Meet the staff: Heidi Zimmer

Published in the May 2017 issue

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Heidi Zimmer

What is your job at Southern Cross University?

I work as a casual academic in the School of Environment, Science and Engineering in Lismore, with Associate Professor Doland Nichols on a new project in northwestern Vietnam on forest restoration.

Soil erosion is an important problem in those mountainous areas in Vietnam and Southern Cross University is partnering with the Vietnamese Academy of Forest Science to help local communities improve the economic and environmental value of their remnant forests, as part of a larger project to get more trees into this degraded landscape.

What got you into forestry? 

I grew up in East Gippsland, Victoria, where forestry is an important industry. I moved to Melbourne to study and for my Honours project I used dendrochronology (tree rings) to investigate the stand dynamics of tropical pine forests in northern Thailand.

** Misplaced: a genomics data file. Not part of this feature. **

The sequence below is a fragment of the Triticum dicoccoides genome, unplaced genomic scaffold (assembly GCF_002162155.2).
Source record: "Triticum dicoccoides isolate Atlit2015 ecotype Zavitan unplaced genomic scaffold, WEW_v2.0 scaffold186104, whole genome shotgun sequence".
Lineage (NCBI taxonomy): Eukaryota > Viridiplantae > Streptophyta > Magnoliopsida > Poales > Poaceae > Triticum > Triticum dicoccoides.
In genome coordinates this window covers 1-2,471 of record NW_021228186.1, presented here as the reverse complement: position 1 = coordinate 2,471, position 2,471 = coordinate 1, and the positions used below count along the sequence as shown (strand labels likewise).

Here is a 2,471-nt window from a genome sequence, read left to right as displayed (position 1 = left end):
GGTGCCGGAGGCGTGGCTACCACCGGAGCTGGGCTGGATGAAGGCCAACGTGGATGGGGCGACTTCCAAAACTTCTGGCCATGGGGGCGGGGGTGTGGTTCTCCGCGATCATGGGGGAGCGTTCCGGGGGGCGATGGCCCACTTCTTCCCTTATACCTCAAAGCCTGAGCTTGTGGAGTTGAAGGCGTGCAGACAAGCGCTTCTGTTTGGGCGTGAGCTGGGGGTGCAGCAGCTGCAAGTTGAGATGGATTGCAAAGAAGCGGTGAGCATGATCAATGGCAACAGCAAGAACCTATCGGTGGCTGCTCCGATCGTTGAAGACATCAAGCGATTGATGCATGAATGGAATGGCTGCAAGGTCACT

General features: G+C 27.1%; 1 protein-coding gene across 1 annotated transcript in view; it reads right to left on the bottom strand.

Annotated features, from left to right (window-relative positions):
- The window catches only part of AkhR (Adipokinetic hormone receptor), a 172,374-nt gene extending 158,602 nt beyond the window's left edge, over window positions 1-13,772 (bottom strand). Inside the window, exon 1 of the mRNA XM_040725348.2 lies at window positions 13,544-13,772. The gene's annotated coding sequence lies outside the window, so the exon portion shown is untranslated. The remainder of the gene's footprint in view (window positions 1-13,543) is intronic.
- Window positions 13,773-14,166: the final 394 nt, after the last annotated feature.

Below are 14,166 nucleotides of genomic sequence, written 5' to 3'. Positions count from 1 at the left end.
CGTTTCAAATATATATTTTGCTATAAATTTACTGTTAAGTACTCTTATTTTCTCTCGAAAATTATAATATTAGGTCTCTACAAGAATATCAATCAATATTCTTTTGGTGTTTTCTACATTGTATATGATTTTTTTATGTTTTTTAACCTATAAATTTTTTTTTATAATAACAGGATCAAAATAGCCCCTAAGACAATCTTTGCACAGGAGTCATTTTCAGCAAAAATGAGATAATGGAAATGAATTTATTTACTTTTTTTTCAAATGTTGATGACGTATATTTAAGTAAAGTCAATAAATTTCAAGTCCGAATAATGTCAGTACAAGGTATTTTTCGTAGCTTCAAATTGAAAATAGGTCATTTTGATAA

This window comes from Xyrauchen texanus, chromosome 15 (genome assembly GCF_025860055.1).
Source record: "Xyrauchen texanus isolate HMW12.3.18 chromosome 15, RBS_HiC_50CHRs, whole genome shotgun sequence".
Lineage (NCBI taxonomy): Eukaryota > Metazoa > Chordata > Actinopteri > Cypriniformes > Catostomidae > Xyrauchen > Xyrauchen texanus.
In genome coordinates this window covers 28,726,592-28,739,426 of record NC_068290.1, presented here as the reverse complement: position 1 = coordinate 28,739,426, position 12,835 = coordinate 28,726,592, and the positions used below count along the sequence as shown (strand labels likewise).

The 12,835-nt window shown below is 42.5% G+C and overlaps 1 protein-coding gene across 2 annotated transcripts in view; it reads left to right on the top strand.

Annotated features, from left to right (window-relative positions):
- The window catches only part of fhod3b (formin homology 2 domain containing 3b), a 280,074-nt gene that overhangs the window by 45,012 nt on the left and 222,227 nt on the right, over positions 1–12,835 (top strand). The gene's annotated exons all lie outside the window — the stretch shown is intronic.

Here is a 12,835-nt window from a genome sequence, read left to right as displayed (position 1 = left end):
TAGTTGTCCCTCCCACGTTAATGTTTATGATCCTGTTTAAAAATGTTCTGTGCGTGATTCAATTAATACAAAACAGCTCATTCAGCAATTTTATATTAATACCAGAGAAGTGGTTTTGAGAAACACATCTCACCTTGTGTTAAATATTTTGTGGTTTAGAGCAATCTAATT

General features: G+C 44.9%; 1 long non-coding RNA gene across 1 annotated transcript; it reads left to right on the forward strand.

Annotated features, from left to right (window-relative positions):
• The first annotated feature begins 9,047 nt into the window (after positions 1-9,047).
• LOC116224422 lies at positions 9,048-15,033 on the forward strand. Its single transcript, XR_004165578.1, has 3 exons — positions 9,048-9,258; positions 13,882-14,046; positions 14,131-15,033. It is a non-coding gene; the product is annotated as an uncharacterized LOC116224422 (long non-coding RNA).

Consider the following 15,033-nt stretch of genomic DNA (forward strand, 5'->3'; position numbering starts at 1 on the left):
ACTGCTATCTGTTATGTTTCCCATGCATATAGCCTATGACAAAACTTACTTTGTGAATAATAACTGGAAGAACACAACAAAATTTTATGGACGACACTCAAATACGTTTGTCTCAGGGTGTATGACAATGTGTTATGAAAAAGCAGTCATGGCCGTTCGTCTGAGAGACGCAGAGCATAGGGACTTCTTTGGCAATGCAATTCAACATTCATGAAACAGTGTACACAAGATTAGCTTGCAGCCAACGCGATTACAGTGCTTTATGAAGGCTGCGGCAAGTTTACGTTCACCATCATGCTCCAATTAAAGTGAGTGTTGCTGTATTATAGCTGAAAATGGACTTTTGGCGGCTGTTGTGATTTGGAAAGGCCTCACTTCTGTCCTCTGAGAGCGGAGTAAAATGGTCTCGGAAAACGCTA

My dendrochronological research continued with a Masters project in the high-elevation forests of Papua New Guinea, then I undertook my doctoral research on one of Australia’s most iconic threatened species, the Wollemi pine.

There are fewer than 100 Wollemi pines surviving in the wild in a single catchment in the Blue Mountains, near Sydney.

Where have you worked since then?

I have worked for the Arthur Rylah Institute for Environmental Research in Melbourne on the ecology and management of Victorian Volcanic Plains Grassland, Gippsland Plains Grassy Woodland, Callitris verrucosa, and on ecosystem recovery following the Black Saturday bushfires.

After my PhD, I spent a year living in Hanoi and working with the Vietnamese Academy of Forest Science on dipterocarp ecology, Acacia plantation forestry and improving forest research methods in Vietnam.

I am currently working for the NSW Office of Environment and Heritage on extinction risk assessment for threatened species in NSW.

Tell us a little bit about your research?

I am interested in understanding how our natural environment works, and how we can manage it towards specific outcomes. I work both at the landscape scale with projects such as forest restoration in northwest Vietnam, and the species scale, such as understanding the ecology of the Wollemi pine to inform its conservation management.

What is your favourite part of your job?

I meet interesting people and get to travel exotic locations for field work – and because of this I can learn something new every day.

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